We are adding this page to show the complete body-off-the-frame restoration of a 1957 Thunderbird that your web-experimenter is going through. With the permission of our club president I am posting photos of the project as I proceed. New text and photos will be added at the beginning of the page occasionally. The project started in April of 2017 which was 47 years after having done a similar project on the same car. The engine rebuild below was done 50 years after its only other rebuild in 1967. Enjoy the progress and suffer some of my frustrations as I proceed. So start near the bottom of this page and watch the progress going up.
While I've been working on the engine and frame Dave has kept busy continuing the body work for us. In these photos you can see both rear fenders and the left front fender are finally on the car and progress is being made. With any luck we can put the body back on the frame in late September or early October.
After engine assembly I took it to Dave Van Winkle to have it painted. The photos below show the engine ready for paint, then in primer, and in final paint. Following those are photos as I assembled the external parts on to the engine and then onto the frame. As you can see Howard Carlson helped me mount the transmission to the engine and then the assembly onto the frame. We are making progress but it is slow. As of June 1st, 2018 I am planning on starting the engine up within the next week or two.
Then came engine assembly. This is something that cannot be rushed and a bunch of pre-lube must be used. Without the pre-lube the engine bearings would be destroyed in the first few minutes of start-up. Even then there will be oil in the engine and the oil pump run by hand to pump oil through the entire engine prior to starting it the first time. Setting up the timing chain is critical or the engine won't run at all. The Ford Y-Block is the only one I know of where the timing marks on the cam and crank do not line up with each other. The cam is set about 3:30 PM (on a clock face) the crank about 3 PM and there must be 12 link pins on the chain between them. On one photo you can see red markings on the crank shaft. If you can turn that photo upside down in your mind it reads: M20. Which means the main journals are turned .020 undersize so .020 oversize bearings must be used. This is an extremely small amount considering the engine is over 60 years old and has over 300,000 miles on it. The black brackets will be removed when the engine is painted red and then put back on. You can also see some masking tape to keep the manifold surfaces paint-free when it is painted. You may notice the photo dates below. It took me over a month to assemble because I pulled the heck out of my back while working on it and didn't work on it for over two weeks. Then I had trouble with the rocker arms and push rods. We had to get new, longer push rods which took about a week.
The photos below show the amazing transformation from the gutted frame to being sandblasted and then powder coated. In addition to the frame we had 164 more pieces cleaned, sandblasted (or hand stripped) and powder coated.
While the frame was gone I tore the engine down to get it ready for the machine shop. I used a machine shop that I am very familiar with. The machine shop at Eastside NAPA is very familiar working on older engines and do so at a fair price. They are very detail driven and have always done a great job for me. I think this was the sixth engine I've taken to them in the past 15 years.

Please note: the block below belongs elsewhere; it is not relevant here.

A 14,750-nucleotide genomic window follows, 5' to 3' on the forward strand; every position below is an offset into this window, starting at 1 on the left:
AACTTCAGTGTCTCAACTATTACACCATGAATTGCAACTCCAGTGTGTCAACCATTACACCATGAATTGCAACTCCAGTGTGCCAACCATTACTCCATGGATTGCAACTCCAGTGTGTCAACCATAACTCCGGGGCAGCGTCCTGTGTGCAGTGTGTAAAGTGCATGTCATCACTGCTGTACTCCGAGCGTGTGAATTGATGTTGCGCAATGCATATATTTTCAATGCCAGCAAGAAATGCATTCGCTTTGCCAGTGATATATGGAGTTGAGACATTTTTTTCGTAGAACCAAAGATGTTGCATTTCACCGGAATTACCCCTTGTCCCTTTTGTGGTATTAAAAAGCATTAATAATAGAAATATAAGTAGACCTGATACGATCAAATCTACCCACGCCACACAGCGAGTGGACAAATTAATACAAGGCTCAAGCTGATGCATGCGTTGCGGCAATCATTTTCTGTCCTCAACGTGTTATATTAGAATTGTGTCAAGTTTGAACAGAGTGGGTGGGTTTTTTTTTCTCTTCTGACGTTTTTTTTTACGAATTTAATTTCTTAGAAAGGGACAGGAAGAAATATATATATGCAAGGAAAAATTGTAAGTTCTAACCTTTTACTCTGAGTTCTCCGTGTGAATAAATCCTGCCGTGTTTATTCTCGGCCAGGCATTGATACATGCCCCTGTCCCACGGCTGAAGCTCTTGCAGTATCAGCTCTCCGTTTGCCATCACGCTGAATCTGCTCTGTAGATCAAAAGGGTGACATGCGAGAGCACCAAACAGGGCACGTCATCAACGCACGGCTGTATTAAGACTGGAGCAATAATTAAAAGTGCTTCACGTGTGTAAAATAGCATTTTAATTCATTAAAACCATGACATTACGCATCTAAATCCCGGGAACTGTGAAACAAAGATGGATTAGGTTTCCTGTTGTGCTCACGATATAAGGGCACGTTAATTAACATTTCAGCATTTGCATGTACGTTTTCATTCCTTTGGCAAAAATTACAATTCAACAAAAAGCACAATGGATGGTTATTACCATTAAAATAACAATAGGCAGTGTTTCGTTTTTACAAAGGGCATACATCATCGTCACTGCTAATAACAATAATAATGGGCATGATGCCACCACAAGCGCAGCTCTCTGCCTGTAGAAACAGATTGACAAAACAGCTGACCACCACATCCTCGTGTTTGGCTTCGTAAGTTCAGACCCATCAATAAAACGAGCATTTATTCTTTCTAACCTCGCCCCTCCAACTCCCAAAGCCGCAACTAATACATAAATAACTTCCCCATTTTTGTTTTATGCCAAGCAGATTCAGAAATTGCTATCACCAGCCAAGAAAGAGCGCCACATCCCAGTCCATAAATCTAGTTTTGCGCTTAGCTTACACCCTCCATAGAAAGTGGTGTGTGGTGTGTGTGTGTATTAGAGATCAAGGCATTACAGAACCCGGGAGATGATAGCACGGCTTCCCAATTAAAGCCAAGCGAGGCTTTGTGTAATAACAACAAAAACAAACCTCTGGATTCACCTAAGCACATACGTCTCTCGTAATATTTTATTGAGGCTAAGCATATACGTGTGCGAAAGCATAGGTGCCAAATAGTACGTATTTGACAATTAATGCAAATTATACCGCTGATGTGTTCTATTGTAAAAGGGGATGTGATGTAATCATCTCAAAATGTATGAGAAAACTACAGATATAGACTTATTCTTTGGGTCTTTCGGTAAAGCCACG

After getting the frame home we had it steam cleaned which removed over four decades of road grim and grease. Then I went about removing everything from the frame. As you can see in the photos I got it down to a bare naked frame. After removing everything the frame and suspension went to the sandblaster and to the powder coater.
After getting all of the undercoating off Dave, Howard and I trailered the body to a sandblast facility. They got the work done very promptly and we got the body back to Dave's shop. He then went to work on it.
After a five week vacation driving to New Jersey and the Gulf Coast Oleta and I spent about six days removing all of the undercoating from the floor board, inner fender panels and bottom of the car. I thought removing the paint was tough until we started removing this junk. We came home each night exhausted and filthy dirty but it was well worth it to get the body ready for sandblasting and body work. Also with the body on a rotisserie I was able to get inside the engine compartment and finish removing the paint from there. Dave determined that the LF fender needed to be replaced. It was so beat up from a wreck before I bought the car in 1966 it was cheaper to replace than to repair.
The third major step was getting the body to Dave Van Winkle's shop for body work and paint.
Next came stripping all of the paint from the car. Thank goodness for strong paint stripper but it is still a lot of work that is very messy. We went through about five (5) gallons of paint stripper and made a huge mess doing this. However, removing all of the paint revealed a lot of body puddy that I had forgotten about from the 1970 project.
Starting the project meant taking the car apart. And I did take it apart. One huge headache in a project like this is keeping track of the parts and the attaching parts. As the disassembly proceeded all of the parts were placed in labeled bins, nuts, bolts, screws and small parts were all stored in baby-food jars and labeled. Notice that even though some of the photos are dated 2016 they were taken in 2017. I had my camera date set wrong and it is not possible to change those dates.